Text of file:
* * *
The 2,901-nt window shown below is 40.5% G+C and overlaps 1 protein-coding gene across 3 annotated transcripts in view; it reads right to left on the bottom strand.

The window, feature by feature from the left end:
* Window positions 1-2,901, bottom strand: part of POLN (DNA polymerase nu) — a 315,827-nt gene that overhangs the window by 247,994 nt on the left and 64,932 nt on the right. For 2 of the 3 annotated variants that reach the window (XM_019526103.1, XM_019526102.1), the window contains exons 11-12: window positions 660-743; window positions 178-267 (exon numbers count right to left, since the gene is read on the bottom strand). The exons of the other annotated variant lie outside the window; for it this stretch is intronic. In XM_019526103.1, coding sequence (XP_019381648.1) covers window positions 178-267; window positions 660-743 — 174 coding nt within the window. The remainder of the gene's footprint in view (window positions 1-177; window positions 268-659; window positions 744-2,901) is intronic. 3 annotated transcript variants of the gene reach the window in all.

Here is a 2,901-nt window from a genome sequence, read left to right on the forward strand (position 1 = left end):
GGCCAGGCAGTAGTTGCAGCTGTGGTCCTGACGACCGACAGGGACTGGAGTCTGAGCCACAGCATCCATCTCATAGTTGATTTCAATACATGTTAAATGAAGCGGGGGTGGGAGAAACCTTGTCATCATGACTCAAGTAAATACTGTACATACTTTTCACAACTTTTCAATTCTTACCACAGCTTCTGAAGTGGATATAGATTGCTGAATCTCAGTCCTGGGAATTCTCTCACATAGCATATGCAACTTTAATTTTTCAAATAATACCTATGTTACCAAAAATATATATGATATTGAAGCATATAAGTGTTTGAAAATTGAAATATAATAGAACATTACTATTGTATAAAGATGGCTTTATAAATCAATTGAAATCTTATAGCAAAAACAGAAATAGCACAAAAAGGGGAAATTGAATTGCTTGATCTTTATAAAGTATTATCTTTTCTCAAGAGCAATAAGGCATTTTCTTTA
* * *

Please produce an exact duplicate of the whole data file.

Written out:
The 2,901-nt window shown below is 40.5% G+C and overlaps 1 protein-coding gene across 3 annotated transcripts in view; it reads right to left on the bottom strand.

The window, feature by feature from the left end:
* Window positions 1-2,901, bottom strand: part of POLN (DNA polymerase nu) — a 315,827-nt gene that overhangs the window by 247,994 nt on the left and 64,932 nt on the right. For 2 of the 3 annotated variants that reach the window (XM_019526103.1, XM_019526102.1), the window contains exons 11-12: window positions 660-743; window positions 178-267 (exon numbers count right to left, since the gene is read on the bottom strand). The exons of the other annotated variant lie outside the window; for it this stretch is intronic. In XM_019526103.1, coding sequence (XP_019381648.1) covers window positions 178-267; window positions 660-743 — 174 coding nt within the window. The remainder of the gene's footprint in view (window positions 1-177; window positions 268-659; window positions 744-2,901) is intronic. 3 annotated transcript variants of the gene reach the window in all.

Here is a 2,901-nt window from a genome sequence, read left to right on the forward strand (position 1 = left end):
GGCCAGGCAGTAGTTGCAGCTGTGGTCCTGACGACCGACAGGGACTGGAGTCTGAGCCACAGCATCCATCTCATAGTTGATTTCAATACATGTTAAATGAAGCGGGGGTGGGAGAAACCTTGTCATCATGACTCAAGTAAATACTGTACATACTTTTCACAACTTTTCAATTCTTACCACAGCTTCTGAAGTGGATATAGATTGCTGAATCTCAGTCCTGGGAATTCTCTCACATAGCATATGCAACTTTAATTTTTCAAATAATACCTATGTTACCAAAAATATATATGATATTGAAGCATATAAGTGTTTGAAAATTGAAATATAATAGAACATTACTATTGTATAAAGATGGCTTTATAAATCAATTGAAATCTTATAGCAAAAACAGAAATAGCACAAAAAGGGGAAATTGAATTGCTTGATCTTTATAAAGTATTATCTTTTCTCAAGAGCAATAAGGCATTTTCTTTA